Empowering the Traditional rulers through Customary Courts will solve two issues: providing revenue to our Traditional rulers to remain financially viable while successfully handling community disputes, and at the same time getting them to remain apolitical.
6. Revenue sharing
The National Government and the Regional Administrations shall agree on a formula for revenue sharing as pertains to revenue from natural resources present within the Special Status Region, with a minimum percentage staying within the Region, and a commitment by the National Government for a minimum percentage of the national budget to be guaranteed for the region. There will also be an agreement on a minimum amount of revenue to be retained or redistributed to the Region from all parastatal corporations based in the Region. Revenue sharing will be applicable exclusively to natural resources, extractive industries and revenue from parastatals. Property and other local taxes shall remain with the Local Government and shall be used locally.
The Governors, his/her cabinet, the Mayors, and representatives from the House of Chiefs, the Regional Assembly, and the Government liaison form an Executive Council which oversees appointments to public companies in the Special Status Regions. This Executive Council could also serve in the capacity of an advisory and consent organ. This Executive Council will be engaged in negotiating revenue sharing with the National Government.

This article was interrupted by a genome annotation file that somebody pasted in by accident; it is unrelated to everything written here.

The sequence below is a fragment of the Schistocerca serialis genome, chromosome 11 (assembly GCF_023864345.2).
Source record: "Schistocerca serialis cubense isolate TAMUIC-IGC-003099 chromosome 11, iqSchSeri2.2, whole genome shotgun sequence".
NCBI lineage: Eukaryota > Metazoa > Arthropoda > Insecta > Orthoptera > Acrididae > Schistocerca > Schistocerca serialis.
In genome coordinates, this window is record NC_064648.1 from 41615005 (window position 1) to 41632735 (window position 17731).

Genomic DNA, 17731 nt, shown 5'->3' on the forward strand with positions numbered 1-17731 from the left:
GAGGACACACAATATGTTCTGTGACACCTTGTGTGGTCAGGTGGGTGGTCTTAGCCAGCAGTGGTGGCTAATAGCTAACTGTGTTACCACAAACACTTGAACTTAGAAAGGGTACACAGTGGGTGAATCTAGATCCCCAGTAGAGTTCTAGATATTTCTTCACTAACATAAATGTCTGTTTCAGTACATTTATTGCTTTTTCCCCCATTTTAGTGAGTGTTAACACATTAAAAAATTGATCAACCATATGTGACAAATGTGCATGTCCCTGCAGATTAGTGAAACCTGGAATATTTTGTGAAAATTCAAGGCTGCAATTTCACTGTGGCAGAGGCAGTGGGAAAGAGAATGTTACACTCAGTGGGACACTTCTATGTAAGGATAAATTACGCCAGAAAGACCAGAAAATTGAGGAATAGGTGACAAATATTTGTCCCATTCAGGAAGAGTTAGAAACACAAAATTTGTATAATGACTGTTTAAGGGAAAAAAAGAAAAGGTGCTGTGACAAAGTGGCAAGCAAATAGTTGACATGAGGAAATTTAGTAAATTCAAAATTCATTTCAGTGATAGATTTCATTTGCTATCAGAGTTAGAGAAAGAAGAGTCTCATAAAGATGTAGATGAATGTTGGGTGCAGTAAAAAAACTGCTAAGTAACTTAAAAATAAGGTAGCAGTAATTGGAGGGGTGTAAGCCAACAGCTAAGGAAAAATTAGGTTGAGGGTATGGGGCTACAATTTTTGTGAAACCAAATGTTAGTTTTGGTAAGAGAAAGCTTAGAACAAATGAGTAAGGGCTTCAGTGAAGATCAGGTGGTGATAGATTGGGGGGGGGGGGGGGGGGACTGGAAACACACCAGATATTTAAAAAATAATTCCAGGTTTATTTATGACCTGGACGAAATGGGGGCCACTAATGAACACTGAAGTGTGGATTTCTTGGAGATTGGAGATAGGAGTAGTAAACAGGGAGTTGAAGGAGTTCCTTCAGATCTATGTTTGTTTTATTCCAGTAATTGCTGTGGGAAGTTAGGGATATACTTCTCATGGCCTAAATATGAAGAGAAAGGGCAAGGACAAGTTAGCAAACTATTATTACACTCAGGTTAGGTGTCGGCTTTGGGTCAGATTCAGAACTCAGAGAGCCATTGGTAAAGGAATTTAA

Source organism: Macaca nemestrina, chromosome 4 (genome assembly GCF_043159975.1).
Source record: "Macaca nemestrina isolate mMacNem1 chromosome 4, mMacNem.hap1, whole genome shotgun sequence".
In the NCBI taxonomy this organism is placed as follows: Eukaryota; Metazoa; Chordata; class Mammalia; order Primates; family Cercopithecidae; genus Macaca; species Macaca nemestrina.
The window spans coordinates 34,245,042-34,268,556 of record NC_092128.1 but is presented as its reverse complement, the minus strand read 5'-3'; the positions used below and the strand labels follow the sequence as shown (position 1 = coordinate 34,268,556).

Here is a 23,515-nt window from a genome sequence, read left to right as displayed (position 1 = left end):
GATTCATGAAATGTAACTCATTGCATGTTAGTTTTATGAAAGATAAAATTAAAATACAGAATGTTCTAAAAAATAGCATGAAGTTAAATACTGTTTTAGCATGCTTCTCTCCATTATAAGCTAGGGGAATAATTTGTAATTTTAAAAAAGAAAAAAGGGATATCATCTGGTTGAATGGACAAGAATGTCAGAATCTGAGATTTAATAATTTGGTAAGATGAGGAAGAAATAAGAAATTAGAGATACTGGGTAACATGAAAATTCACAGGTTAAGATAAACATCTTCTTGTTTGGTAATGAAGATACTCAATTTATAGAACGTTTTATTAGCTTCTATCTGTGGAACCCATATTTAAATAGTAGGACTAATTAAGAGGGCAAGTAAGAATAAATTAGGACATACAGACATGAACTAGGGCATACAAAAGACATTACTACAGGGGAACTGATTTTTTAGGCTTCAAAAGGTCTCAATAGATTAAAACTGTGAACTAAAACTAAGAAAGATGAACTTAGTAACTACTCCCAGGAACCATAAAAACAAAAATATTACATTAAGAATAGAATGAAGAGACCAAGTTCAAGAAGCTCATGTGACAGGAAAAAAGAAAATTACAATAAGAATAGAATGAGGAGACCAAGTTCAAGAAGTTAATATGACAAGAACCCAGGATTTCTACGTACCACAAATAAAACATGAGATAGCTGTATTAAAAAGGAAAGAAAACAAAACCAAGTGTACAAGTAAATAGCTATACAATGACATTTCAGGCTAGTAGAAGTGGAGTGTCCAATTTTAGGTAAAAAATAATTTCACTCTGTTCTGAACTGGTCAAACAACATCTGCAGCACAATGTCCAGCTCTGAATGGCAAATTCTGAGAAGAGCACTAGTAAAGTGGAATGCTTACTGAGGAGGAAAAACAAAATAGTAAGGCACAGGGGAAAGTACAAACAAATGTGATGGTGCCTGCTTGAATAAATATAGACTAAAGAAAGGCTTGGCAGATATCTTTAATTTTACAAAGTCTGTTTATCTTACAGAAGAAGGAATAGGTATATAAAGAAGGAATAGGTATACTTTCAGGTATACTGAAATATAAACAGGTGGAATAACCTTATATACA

7. Representation in the National Government, Executive and Judiciary.
At least 10 Senators should be exclusively reserved for Anglophone Senators irrespective of those who run for election on a political party banner. This means that 10 out of the 30 members of Senate appointed by the Head of State should come from the North West and South West Regions.
At the National Assembly, a proportionate number of seats, based on the most recent internationally recognized census results, should be reserved exclusively for the Special Status Regions, irrespective of political affiliation.
The National Government will ensure quotas for citizens of the Special Status Regions so that they can be adequately represented in the Judiciary, Legislative and Executive branches of government.
8. Change in the country’s name